Massie, Rachel; Smith, Brett; Tolfrey, Keith (MDPI, 2015-08-26)
Extensive challenges are often encountered when recruiting participants to chronic exercise (training) studies. High participant burden during chronic exercise training programmes can result in low uptake to and/or poor compliance with the study. The aim of this qualitative study was to identify factors affecting adolescent girls’ recruitment and adherence to chronic exercise training research studies. Twenty-six adolescent girls (aged 12 to 15 years) participated in one of five focus groups discussing recruitment and retention to exercise physiology research involving a chronic exercise training programme. A thematic analysis was used to analyse the data and eight final themes were inductively identified. Seven evidence-based practical recommendations are suggested to improve the recruitment and retention of participants for prospective, chronic exercise training studies. Successful recruitment requires: (i) the defining of exercise-related terms; (ii) appropriate choice of recruitment material; and (iii) an understanding of participant motivations. Retention strategies include: (iv) regular monitoring of participant motives; and (v) small groups which foster peer and researcher support. Finally, (vi) friendship and ability groups were favoured in addition to (vii) a variety of activities to promote adherence to an exercise training programme.
Jolly, Andrew (Social Research Association, 2019-10-04)
Although there are estimates of the number of undocumented migrant families resident in the UK,
there are currently no estimates at local authority level. As a result, undocumented migrant families are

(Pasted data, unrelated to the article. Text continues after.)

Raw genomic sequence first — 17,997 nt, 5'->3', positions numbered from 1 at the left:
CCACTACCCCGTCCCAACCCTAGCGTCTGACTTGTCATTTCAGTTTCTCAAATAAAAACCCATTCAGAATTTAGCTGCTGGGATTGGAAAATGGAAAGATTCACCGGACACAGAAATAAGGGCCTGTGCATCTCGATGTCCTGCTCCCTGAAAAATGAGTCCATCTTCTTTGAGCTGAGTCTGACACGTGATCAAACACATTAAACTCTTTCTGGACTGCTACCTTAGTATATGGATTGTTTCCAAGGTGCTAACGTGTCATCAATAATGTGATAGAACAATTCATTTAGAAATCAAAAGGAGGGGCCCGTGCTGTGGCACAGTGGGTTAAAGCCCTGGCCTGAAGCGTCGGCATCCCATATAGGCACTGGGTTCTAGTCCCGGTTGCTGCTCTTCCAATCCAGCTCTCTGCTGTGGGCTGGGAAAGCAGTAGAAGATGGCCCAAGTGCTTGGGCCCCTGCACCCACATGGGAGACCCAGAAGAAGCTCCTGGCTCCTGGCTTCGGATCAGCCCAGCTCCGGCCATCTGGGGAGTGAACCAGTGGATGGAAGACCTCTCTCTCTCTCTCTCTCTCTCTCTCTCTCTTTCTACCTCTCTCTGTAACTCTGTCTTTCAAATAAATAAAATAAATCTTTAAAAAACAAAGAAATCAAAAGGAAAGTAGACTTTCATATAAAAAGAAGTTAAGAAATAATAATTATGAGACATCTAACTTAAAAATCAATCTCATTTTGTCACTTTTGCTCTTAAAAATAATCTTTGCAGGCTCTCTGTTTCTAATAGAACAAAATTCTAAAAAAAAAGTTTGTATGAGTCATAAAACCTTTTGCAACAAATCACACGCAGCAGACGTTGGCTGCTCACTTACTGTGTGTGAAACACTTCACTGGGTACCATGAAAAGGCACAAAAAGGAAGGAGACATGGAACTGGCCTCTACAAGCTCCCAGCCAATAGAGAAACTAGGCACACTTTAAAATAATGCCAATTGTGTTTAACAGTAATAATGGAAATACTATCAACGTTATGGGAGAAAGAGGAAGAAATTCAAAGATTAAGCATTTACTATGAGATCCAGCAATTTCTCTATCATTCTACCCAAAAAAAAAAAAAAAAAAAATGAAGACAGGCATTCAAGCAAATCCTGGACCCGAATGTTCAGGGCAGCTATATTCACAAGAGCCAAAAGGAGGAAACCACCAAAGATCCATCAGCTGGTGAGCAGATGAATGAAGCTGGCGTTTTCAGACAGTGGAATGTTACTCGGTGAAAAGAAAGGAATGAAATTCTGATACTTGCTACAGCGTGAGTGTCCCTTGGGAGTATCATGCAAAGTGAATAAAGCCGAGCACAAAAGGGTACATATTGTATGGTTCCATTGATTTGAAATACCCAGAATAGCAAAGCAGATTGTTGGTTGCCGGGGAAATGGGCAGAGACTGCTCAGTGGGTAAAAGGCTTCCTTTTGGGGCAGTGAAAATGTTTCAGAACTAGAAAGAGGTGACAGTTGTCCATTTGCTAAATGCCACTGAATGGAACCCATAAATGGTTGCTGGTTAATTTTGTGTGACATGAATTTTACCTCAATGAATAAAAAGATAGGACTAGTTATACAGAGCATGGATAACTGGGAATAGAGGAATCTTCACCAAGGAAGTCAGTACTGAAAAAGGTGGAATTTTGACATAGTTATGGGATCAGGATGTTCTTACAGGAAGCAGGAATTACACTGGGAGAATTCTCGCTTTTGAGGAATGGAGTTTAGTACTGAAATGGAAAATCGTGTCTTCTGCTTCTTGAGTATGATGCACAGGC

often invisible in local discussions of child poverty and safeguarding, can be excluded from services
to safeguard their welfare, and face the risk of destitution. This paper explores the Delphi method as a
way of using expert consensus to estimate numbers of undocumented migrant families. Fieldwork was
completed in Birmingham, West Midlands, but uses a methodology transferrable to other areas. A median
estimate of 1,500 families, containing 1,900 children was reached. The paper concludes with a discussion
of the methodological difficulties encountered, and recommendations for use of the method in the future.
This research is based on focus groups with gay men in the Black Country, an area o f the
West Midlands and examines the extent to which the men change their behaviour to
avoid being identified as gay. Frequently, behaviour change was not in response to direct
or overt threats, but instead, in response to perceived or implied threats. The way in
which this limits personal freedoms and feelings o f community safety should be regarded
as a key element of hate crime. The men in the focus groups also recognised clear
geographical dimensions to this implied hate crime, with certain areas being identified as
hostile. Problematically, relying solely on quantitative data to inform patterns o f hate
crime is therefore limited as it (i) fails to include perceptions, (ii) fails to recognise that
certain areas are avoided because o f perceived threats, and (iii) fails to recognise underreporting.
A strategic response to hate crime must involve being more proactive and a
multi-agency approach, with this article identifying how this research led to a sustainable
and strategic response.